Too Narrow-visioned

Writing

For some of us, life revolves around a career, for others it’s family. But should life really have a sole focus? Is it wrong to lead an existence where we strive for one thing and neglect another? Benefit in one area of our life  to the detriment of another?

Need we only look at the rich lonely business with money to burn on himself but no partner or child to share it with. Or the family with 5 mouths to feed who are living off of rations. A dichotomous pair, with polarizing values. Are they both wrong? Should life be less about a ‘single’ goal and more about having a ‘range’of goals? Should life even be about having goals at all?

Personally, I’m annoyed at myself for having the blinkers on, and neglecting  certain areas of my life, life shouldn’t really be about one thing or the other. Truly, I believe it should be about balance.

And it has only  been through experiencing mistake after mistake via bad life decisions for me to realise this unfortunately. One example for me is infact career. I don’t know exactly where my obsession with gaining certain career goals originated, whether it was from the mouths of pale and stale teachers at school or from the rosy-pink lips of the celebs interviewed on TV. But either way, my obsessive drive to become ‘X’ as a career completely overruled any other aspect of my life as far back as my early teens.

At school I remember threats were frequent – ‘if you don’t do well at this subject then you won’t be employable. If you’re not employable then you won’t get a job, so you won’t earn money. SO you’ll die!’ This general spiel was a common go to for my college careers teacher. A spiel which struck me to my very core, instilling me with a fear and a drive to seek employment, to seek approval from others.

The beginning of a bad end was soon to commence in terms of ‘dream jobs’ for me. At this stage I think it’s best to announce my age, from the number of jobs I’ve had you’d think I was immortal but infact at 25 years old immortality is exchanged for a quarter-life crisis instead. What a trade-off!

Ofcourse I can’t just blame my teacher’s threats on being the reason I’ve experienced so many mishaps on the careers ladder, but it helps so I’ll just go with it (hehe).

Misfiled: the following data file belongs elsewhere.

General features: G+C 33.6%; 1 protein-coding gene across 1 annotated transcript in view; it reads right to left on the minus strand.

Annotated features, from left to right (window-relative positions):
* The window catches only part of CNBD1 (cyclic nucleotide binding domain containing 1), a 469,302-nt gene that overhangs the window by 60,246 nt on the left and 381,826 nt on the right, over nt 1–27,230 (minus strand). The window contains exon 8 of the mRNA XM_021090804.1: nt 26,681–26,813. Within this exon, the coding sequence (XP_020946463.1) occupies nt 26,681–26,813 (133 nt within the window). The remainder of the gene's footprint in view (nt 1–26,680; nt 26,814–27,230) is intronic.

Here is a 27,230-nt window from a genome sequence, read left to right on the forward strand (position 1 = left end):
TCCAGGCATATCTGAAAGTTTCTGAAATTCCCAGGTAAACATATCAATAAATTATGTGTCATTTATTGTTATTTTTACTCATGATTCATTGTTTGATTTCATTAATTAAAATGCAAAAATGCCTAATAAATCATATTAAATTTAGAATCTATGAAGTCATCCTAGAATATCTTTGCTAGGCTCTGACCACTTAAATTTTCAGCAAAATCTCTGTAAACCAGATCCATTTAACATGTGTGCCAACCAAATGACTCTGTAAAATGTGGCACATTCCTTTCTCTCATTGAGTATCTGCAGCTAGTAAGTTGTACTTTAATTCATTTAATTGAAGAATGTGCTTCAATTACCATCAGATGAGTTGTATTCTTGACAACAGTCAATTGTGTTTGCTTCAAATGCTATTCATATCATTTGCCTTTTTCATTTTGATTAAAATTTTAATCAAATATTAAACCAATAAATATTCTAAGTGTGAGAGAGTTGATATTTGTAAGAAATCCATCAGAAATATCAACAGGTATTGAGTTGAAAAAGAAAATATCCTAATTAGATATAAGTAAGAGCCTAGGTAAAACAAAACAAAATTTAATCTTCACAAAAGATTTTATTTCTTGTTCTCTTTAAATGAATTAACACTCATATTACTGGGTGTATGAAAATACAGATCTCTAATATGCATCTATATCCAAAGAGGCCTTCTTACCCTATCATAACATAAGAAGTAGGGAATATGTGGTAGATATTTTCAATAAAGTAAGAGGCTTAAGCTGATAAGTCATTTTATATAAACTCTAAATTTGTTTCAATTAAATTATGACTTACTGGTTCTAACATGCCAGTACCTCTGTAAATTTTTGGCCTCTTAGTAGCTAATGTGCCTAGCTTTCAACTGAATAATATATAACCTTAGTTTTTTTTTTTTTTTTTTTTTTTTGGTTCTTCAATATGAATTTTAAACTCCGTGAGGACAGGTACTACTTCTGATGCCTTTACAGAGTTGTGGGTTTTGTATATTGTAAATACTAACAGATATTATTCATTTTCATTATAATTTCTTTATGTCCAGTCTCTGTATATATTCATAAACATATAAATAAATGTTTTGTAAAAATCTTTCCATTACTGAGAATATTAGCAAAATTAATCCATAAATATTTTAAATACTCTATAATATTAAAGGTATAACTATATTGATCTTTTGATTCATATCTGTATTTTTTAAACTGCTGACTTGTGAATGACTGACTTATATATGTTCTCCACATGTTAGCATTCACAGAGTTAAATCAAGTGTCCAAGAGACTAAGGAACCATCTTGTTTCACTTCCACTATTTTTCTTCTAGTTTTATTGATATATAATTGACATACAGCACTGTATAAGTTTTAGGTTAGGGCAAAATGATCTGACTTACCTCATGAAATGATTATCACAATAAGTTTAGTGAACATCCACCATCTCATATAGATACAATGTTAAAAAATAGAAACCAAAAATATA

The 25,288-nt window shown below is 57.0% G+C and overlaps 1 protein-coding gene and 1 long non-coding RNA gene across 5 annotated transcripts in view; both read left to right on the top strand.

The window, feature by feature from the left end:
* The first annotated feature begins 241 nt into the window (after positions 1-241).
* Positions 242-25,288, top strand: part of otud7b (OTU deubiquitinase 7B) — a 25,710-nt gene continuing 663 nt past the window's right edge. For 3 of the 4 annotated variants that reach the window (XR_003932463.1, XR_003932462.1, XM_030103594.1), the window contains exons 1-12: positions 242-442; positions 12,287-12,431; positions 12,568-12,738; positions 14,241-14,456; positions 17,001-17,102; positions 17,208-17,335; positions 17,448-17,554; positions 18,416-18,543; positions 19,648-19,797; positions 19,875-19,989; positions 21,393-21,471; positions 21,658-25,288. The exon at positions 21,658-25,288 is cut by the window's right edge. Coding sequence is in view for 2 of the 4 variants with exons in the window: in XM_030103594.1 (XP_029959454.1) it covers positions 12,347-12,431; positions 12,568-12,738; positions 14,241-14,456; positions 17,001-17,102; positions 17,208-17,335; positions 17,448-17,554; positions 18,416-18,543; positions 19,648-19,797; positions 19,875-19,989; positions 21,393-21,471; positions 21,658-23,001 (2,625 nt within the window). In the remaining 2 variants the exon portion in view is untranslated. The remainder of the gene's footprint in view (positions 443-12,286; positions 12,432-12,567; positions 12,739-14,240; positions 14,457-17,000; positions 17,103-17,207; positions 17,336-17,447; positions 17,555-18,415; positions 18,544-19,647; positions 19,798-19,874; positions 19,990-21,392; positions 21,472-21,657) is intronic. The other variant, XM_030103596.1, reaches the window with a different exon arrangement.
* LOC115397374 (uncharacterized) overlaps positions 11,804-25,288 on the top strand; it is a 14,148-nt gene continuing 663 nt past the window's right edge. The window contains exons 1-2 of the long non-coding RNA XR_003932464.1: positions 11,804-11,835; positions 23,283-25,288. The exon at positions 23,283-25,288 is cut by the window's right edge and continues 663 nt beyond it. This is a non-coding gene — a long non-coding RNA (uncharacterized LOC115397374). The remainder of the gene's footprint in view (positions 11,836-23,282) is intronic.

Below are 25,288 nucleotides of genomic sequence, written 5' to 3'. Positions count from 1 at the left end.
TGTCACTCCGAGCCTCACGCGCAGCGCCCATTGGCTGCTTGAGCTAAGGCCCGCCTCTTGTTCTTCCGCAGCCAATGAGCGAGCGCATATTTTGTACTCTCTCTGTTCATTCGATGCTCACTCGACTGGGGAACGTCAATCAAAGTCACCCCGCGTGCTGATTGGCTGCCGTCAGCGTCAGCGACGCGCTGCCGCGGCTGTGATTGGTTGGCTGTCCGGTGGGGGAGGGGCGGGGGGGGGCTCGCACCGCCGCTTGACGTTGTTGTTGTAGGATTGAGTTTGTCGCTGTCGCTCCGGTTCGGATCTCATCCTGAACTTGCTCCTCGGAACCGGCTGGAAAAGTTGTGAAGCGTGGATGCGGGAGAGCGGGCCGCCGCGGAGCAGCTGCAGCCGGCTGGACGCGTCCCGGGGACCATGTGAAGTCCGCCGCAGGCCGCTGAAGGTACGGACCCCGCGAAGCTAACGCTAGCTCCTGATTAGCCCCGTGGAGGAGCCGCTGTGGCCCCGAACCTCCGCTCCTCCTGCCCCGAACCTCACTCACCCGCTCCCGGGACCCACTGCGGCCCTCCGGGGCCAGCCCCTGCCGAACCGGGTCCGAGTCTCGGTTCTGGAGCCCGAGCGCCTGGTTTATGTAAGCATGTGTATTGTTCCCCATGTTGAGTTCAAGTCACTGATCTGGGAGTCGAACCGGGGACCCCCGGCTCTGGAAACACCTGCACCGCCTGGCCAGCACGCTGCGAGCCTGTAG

Although I’m 25 years of age, I’ve had 8 jobs in 4 years (this should be a pub quiz question). No, each one didn’t last 6 months and yes, there were gaps of unemployment where I found myself crying in the corner of my room, the room I was soon to be kicked out of had I not have found a job to pay my rent. At one stage I kid you not I was down to my last £30 in my account.

But I guess the question isn’t – ‘how may jobs have I had’ but instead, ‘why have I had so many’? A question I do ponder over deeply at times. A short answer of which would be to simply say that I found each one of them boring. But the truth runs much deeper than this. Really, I think the tip of the iceberg is hinted at by a statement I mentioned earlier – ‘to seek the approval of others’. In my little brain I think at some moment in my life I had a eureka moment and I found contentment in knowing that if I obtained a ‘successful’ enough career in everybody else’s eyes then I myself would be happy. And with this mantra moulded into the neurons of my mind I set foot on getting a job in the music industry. Notorious for it’s glitz and glamour or so I thought. But shock horror hit when I actually found myself number-punching into Excel spreadsheets in an office where the perk of the day was getting a free biscuit with my luke-warm cup of tea. The moral of the story was the music industry I experienced wasn’t the music industry I had envisaged myself experiencing. And from this a trend of falling in and out of a jobs list as long as your arm commenced. At one stage I thought I’ll take any job just to pay my extortionate rent as I figure out what way I want to maneuver myself within the music industry. Which sounds good on paper but when you have a 12 hour shift as a host in a restaurant where you can’t sit down and get groped every 5 minutes by one of the bussboys then you suddenly start thinking that the luke-warm tea back at the office didn’t actually taste that bad afterall. Over the last 4 years that I’ve been in London, my job titles have changed, my salary has changed, my career goals may have even changed but one thing which has not changed is my exasperating attempts to achieve some sort of career pinnacle. Some role which will make my parents proud of me, make me enough money that I won’t have to continuously set things back at the checkout, a role which will make my friends say wow, and make me feel genuinely happy. But here comes the irony. That doesn’t exist. And why not?